9. The Presence Of The Past
10. Rising To The Occasion
11. At First, And Then
12. The Art Of Eye Contact
13. One You Me Too

Keep up with Matthew Mercer at his homepage, MySpace, Facebook, and Twitter. Head over to his Bandcamp site where you can preview and purchase “Pianissimo Possibile.”

Here is Matthew Mercer’s video for “Sky Opened Up” from his YouTube Channel: matthewdmercer.

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22 January 2011

Happy Second Birthday

Have two years past since the birth of SlowdiveMusic Blog? This year posed its own problems and growing pains; from sadly parting with collaborators to personal obstacles making it impossible to be consistent for two months, I have truly learned how difficult running a blog can be. But it at this point that I need to pause and thank everyone who has and continues to read these pages and has supported SlowdiveMusic Blog.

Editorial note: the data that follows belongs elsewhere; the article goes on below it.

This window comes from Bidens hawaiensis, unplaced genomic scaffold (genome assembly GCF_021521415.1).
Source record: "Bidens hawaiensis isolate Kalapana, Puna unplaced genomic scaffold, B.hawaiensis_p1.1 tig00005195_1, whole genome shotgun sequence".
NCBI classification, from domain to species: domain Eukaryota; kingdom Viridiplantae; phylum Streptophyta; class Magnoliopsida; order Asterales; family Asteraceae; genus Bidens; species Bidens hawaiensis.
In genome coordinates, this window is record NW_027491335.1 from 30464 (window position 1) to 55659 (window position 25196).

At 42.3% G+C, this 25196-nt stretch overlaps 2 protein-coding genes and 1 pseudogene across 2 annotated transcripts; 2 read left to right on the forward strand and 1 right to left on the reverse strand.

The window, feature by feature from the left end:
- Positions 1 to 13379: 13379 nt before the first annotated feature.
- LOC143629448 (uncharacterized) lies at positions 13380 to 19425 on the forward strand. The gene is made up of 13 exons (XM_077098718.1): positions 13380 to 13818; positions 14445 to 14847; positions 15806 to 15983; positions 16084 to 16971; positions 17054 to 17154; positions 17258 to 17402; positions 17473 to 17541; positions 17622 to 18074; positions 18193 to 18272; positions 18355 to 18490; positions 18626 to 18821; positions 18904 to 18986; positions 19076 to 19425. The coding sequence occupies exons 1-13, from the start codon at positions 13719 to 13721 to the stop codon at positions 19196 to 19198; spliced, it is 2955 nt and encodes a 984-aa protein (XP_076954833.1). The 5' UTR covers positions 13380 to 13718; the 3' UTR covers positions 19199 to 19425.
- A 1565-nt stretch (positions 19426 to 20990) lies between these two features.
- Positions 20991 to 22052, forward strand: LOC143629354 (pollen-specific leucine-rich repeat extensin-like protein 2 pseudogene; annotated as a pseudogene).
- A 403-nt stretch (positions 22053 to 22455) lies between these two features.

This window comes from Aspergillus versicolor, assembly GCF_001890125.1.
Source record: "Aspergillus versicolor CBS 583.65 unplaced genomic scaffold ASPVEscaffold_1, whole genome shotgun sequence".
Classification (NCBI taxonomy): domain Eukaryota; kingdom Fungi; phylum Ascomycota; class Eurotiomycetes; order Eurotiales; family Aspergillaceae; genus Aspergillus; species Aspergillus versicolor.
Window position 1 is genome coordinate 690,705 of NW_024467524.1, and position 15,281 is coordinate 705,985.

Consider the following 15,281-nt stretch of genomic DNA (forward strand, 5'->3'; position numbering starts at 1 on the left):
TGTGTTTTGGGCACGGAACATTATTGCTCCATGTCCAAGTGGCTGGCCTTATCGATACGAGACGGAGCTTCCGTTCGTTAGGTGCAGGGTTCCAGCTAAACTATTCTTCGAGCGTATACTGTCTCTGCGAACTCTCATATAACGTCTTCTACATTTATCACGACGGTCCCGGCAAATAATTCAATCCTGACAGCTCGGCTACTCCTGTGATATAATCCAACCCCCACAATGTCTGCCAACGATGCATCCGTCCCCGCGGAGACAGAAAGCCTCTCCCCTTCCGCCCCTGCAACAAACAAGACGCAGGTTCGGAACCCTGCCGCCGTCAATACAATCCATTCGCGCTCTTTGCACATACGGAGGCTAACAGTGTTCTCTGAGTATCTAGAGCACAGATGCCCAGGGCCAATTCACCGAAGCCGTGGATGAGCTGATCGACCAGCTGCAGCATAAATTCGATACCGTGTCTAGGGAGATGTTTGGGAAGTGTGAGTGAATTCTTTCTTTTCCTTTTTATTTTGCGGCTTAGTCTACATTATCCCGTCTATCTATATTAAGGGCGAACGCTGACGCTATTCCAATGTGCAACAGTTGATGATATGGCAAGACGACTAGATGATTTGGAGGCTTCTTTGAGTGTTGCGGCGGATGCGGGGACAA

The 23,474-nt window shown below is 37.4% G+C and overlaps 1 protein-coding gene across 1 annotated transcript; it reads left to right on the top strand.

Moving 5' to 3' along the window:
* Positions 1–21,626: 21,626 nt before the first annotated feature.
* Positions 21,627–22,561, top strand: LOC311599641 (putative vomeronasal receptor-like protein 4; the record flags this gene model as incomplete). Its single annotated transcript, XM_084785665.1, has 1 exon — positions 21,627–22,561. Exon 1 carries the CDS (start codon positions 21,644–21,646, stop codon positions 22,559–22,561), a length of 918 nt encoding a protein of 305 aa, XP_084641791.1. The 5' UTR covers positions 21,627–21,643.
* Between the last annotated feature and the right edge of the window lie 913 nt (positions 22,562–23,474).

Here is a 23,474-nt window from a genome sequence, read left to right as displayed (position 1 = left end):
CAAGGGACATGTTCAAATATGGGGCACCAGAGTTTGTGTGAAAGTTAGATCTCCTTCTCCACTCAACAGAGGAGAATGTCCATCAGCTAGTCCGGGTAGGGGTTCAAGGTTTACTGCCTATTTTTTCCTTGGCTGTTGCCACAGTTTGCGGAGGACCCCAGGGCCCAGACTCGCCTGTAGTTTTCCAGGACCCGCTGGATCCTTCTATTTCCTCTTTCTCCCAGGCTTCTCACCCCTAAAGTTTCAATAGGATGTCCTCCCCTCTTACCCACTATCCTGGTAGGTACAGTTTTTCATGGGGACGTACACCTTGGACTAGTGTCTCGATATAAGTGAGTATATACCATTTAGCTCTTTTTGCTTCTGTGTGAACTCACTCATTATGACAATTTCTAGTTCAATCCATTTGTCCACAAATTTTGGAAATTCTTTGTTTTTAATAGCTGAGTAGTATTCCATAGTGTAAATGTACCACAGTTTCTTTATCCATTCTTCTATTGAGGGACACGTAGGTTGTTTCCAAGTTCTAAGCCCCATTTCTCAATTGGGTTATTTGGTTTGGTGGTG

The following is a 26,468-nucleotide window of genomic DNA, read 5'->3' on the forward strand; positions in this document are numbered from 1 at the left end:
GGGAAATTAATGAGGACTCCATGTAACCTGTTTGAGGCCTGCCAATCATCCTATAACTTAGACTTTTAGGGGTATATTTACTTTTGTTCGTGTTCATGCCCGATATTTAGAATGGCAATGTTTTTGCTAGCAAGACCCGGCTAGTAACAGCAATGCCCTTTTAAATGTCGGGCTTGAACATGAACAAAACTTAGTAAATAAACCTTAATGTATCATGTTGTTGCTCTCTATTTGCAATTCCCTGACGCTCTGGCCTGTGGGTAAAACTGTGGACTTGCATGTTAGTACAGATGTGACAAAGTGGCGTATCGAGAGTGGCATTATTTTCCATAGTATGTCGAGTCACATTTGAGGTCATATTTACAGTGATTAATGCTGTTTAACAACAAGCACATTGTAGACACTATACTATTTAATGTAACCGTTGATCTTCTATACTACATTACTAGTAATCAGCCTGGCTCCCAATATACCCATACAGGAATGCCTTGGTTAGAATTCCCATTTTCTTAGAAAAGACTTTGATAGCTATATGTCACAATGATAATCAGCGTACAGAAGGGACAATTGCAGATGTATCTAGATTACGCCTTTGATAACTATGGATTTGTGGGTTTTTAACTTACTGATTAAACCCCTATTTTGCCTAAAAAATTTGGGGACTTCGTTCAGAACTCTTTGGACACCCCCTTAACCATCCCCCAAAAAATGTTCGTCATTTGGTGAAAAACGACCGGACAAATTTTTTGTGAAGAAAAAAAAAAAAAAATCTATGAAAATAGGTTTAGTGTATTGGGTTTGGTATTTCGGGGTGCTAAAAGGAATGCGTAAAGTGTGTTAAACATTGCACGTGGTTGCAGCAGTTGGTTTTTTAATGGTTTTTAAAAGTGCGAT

There are many things I enjoy about running this blog, but I have to admit that reaching out to bands for interviews is one of my favorites. It is never a random process, they are always artists that intrigued me, made me scratch my head, and/or whose music / craft I admire. Of course not everyone accepts the request for an interview, but those that do really make my day! So I need to take a moment to personally thank the artists who took the time to Answer 5: Baddies, Fossil Collective, JB, Microfilm, My Luminaries, New Concept, Northern Portrait, Orphan Boy, The Silent League, Sudden Death Over Time, Via Audio, Viking Dress, VV Brown, Windy City Gentleman, and Young Michelin.

Massive thanks to The Android Angel for being the first to sit down with “Mirage” and film an interview (any other takers?).